If it's not abundantly clear by now, I'm terrible at posting. Just really truly awful. But I'm going to fix that! Regular updates from now on.
Instead of going back and describing everything up to this point, this post will just be a snapshot of where I currently am and how things are going. In upcoming posts I'll try and retrace where I've been to catch you all up to the present.
As I write, I'm in Regina, taking a rest day. I'm staying with a lovely couple who have opened their doors to me for two nights. Tonight, my partner is driving out from Calgary and we'll be spending the weekend camping at Buffalo Pound Provincial Park, then on Monday I'll be dropped off at the edge of Regina to continue my ride eastward. Next major stop is Winnipeg, which I'm hoping to hit in just over a week.
It was an incredible feeling yesterday to see a sign for Winnipeg on the highway. I'd driven through BC a couple dozen times, and lived in Toronto, seeing a good portion of South Ontario, but I've never physically moved through the space between Calgary and Ottawa. That space always seemed nebulous, in flux. I visited Winnipeg a few months ago for a wedding, but flying in, seeing a small portion of the city, then flying out, Winnipeg had no sense of place in my head. It could have been anywhere in that vast gulf. Seeing a sign for Winnipeg, I feel like I've threaded a ribbon from Calgary through the prairies, pulling these places from abstract dimensions and tying them into a concrete architecture. It gives me a greater respect for the spaces we inhabit and the environments in between; gives me a greater sense of place in my country.
In a lot of ways, the prairies are more difficult to ride than the Rockies. True, flatness is a boon, but I'll take an uphill ride over a headwind any day. About five days ago I was battling a headwind/crosswind combo, in 30+ degree heat; a major contender for the worst day of my life. Not only is it physically taxing, but gusts of wind on a unicycle, when you're trying to balance and move in a straight line, are utterly infuriating. By the end of the day my throat was raw from screams of rage and cursing - the only viable way to let out my frustration while riding. Normally it takes me just under three hours to ride 50km. That day it took nine hours.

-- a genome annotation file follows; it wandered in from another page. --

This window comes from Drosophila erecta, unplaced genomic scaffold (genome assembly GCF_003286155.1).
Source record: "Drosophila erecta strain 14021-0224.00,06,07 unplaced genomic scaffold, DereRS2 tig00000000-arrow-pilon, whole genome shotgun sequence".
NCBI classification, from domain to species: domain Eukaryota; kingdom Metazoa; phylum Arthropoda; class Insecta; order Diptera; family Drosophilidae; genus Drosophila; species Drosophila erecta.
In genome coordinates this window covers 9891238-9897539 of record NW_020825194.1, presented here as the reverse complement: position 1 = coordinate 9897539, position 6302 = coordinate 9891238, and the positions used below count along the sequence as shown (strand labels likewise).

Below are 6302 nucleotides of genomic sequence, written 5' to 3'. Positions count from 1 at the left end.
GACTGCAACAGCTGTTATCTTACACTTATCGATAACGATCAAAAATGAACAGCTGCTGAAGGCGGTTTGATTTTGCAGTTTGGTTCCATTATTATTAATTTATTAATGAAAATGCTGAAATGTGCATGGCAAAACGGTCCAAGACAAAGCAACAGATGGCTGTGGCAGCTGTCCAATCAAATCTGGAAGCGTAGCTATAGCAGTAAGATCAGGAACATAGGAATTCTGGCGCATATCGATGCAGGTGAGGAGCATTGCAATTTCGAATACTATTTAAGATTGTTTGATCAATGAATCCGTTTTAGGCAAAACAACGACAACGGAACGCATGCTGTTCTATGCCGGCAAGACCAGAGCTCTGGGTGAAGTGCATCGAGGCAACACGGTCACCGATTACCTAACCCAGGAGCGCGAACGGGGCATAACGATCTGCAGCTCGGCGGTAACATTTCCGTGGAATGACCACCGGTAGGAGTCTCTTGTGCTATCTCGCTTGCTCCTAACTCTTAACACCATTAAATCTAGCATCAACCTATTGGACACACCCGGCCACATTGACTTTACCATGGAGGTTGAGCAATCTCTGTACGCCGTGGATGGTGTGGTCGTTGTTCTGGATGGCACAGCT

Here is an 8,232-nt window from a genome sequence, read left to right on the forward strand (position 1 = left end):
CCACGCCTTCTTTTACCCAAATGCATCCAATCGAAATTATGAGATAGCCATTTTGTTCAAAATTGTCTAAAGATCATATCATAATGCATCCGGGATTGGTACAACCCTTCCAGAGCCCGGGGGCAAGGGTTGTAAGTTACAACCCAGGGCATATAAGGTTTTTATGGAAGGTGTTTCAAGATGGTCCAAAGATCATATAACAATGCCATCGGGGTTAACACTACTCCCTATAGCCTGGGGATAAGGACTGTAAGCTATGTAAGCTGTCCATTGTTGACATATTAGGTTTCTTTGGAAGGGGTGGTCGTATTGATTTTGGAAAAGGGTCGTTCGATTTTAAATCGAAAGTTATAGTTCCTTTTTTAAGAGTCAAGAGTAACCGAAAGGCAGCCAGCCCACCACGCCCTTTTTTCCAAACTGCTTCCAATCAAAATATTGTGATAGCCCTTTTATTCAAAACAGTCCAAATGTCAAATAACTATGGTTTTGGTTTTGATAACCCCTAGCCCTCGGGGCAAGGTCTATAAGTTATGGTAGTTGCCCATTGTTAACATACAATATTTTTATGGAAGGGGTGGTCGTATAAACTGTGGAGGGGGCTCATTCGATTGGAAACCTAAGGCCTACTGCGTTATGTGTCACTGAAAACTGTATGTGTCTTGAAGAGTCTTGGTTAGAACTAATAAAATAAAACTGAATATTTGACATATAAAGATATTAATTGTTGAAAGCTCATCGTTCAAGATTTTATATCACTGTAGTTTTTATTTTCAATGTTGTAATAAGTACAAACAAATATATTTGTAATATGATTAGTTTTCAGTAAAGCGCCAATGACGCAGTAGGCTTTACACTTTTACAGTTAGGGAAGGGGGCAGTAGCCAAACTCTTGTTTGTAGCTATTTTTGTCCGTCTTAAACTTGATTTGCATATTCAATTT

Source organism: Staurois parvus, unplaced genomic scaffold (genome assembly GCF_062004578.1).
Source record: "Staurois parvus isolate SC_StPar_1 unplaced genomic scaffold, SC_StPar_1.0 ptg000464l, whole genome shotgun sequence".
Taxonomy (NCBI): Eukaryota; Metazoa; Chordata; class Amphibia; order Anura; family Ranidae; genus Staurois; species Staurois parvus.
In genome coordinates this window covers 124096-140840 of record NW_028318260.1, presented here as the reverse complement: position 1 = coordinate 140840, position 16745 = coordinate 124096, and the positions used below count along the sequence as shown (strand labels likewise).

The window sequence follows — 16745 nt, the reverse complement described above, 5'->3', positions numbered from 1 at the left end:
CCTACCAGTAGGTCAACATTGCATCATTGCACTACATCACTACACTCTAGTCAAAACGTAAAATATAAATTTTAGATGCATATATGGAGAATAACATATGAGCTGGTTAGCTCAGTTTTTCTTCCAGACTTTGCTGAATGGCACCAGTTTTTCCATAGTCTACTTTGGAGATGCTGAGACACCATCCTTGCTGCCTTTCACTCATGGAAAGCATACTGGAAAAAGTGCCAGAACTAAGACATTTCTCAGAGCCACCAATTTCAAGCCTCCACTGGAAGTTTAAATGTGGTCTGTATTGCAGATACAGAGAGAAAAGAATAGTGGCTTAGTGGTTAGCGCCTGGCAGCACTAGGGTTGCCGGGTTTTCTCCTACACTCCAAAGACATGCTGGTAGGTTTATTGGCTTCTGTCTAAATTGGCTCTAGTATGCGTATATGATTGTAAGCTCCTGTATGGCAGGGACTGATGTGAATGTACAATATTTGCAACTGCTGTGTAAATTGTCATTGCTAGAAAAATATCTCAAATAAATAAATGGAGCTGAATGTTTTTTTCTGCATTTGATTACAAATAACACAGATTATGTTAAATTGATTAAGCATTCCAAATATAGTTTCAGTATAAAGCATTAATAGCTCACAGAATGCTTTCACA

Tailwinds provide a nice balm for that hell. For the past three days I've had strong tailwinds that push my average speed from 20km/h to 23-25km/h and the day sails by.
Regardless of wind, you also have to contend with the view. I can appreciate what people say about the stunning nature of the prairies, the expansive, dramatic skies. Growing up in the mountains, however, being constantly cradled by peaks all around, I've developed mild agoraphobia. The prairies are practically the antithesis of a comfortable environment (prairies and open ocean, which I can't stand) and I find myself always slightly on edge, exposed, irrationally hoping to see a ridgeline appearing on the horizon to mark some, any, boundary to the edge of the world.
Overall though, the journey has been tremendous. I'll make sure to tell more stories soon.